Cook County, IL

The Collaborative for Health Equity-Cook County (CHE Cook County) works to eliminate structural racism so that all people of Cook County have the opportunity to live healthy lives.

For more information and to become involved, please contact:
Team Lead
Jim Bloyd


The Collaborative for Heath Equity-Cook County (CHE Cook County) works to eliminate structural racism so that all people of Cook County have the opportunity to live healthy lives. First, CHE Cook County raises awareness about the existence of stark and unacceptable health inequities that disproportionately affect people of color. Second, we challenge the root causes of health inequities by advocating policy change. Food justice is the policy focus for CHE Cook County. Third, CHE Cook County builds power among low income communities of color by forming alliances with base-building organizations to support campaigns that will create the living conditions necessary for good health.


CHE Cook County is a multi-sector collaborative of people and organizations. It is governed by a Steering Committee of twelve people who work in community and labor organizing, youth leadership, disability rights, public education at the primary and university levels, social service, health policy, and governmental public health. The Steering Committee meets quarterly to guide committee work and the part-time staff donated by the Cook County Department of Public Health. Milestones include: The release in July 2012 of a health equity report, which garnered the support of County elected officials and media attention; screenings and community discussions of the documentary films Unnatural Causes and The Raising of America; policy advocacy through testimony, radio interviews, social media, newsletters and fact sheets, public protests, and meetings with elected officials; presentation to the Institute of Medicine of National Academy of Sciences in 2014.  CHE Cook County has developed partnerships with organizations including Austin Coming Together (Chicago); Backbones (Chicagoland); Centers For New Horizons (Bronzeville, Chicago); Food Chain Workers Alliance (national); Human Action Community Organization (Harvey); Lambda Tau Omega Chapter Alpha Kappa Alpha Sorority, Incorporated (south suburbs); Midwest Latino Health Research, Training, and Policy Center (regional); The Raising of America (national); Restaurant Opportunities Center Chicago (ROC Chicago); and the University of Illinois at Chicago B.A. in Public Health Program.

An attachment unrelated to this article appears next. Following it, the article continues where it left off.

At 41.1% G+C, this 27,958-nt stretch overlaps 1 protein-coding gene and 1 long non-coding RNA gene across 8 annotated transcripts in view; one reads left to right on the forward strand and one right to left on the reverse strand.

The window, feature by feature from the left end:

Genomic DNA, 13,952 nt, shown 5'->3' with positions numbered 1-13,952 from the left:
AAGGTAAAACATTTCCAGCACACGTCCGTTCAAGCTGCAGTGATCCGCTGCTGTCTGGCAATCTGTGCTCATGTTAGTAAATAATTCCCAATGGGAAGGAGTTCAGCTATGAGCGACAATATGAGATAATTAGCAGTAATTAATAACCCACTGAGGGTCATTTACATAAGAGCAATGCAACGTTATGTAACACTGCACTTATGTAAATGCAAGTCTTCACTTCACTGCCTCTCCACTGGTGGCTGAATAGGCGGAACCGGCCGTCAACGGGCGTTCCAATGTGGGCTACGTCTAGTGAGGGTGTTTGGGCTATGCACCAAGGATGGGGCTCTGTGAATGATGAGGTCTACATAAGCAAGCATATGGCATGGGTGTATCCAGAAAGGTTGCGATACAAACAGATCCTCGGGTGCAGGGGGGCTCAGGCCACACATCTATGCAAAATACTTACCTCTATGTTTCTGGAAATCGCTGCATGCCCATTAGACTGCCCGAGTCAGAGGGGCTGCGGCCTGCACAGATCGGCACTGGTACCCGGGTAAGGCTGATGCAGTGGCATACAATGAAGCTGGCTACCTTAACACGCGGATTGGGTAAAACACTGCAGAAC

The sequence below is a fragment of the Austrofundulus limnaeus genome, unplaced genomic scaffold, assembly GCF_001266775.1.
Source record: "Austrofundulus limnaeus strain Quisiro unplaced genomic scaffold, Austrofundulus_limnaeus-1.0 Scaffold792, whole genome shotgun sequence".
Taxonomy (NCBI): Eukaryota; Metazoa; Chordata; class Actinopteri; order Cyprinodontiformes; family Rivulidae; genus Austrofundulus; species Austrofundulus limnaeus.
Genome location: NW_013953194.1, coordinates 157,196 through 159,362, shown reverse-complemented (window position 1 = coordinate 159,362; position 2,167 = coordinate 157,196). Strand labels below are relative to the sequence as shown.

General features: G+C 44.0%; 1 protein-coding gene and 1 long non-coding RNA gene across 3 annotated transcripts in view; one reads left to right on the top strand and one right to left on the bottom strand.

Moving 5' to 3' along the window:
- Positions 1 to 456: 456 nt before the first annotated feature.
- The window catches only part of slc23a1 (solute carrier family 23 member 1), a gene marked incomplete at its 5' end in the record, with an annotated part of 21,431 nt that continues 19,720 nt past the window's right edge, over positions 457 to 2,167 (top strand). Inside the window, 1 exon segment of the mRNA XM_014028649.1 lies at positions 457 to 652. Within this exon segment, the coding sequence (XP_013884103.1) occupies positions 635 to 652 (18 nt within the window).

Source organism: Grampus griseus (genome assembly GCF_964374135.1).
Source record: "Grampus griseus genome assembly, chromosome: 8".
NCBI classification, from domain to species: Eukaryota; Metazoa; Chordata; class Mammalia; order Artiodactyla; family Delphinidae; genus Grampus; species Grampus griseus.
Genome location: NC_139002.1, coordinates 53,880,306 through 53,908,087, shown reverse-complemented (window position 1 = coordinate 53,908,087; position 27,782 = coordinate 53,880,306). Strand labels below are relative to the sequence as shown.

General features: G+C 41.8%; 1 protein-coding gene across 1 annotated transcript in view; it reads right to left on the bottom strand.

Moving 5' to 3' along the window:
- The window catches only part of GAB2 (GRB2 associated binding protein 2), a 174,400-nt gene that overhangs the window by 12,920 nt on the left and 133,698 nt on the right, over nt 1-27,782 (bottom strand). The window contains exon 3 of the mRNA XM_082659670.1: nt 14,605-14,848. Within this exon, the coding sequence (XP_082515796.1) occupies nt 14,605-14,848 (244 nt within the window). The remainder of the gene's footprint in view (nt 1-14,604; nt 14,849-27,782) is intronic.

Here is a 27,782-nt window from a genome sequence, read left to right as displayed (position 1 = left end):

CHE Cook County documented a 14-year difference in life expectancy between residents living in areas with a median income greater than $53,000 per year and people living in neighborhoods with a median income below $25,000. The long history of high levels of racial residential segregation in metropolitan Chicago reflects structural racism and remains uninterrupted. Less than 10% of poor children who are white live in high-poverty neighborhoods. In contrast, 75% of poor children who are black and 45% of poor children who are Latino are subjected to the toxic consequences of concentrated poverty. The booming Chicago-area restaurant industry contributes to health inequities by discriminatory hiring practices in which people of color and women are employed in lower-wage ‘back-of-the-house’ work and experience higher levels of harassment and hazards than do people who are white men. Surveys show that the richest–and largely white– 1% of Illinois residents oppose policy needed for health-equity while at the same time having political influence disproportionate to their numbers because of their extreme wealth. The collective action of ‘People Power’ is one solution to remedy the imbalance of money, power and resources, fulfill the human right to health, and achieve health equity in Cook County.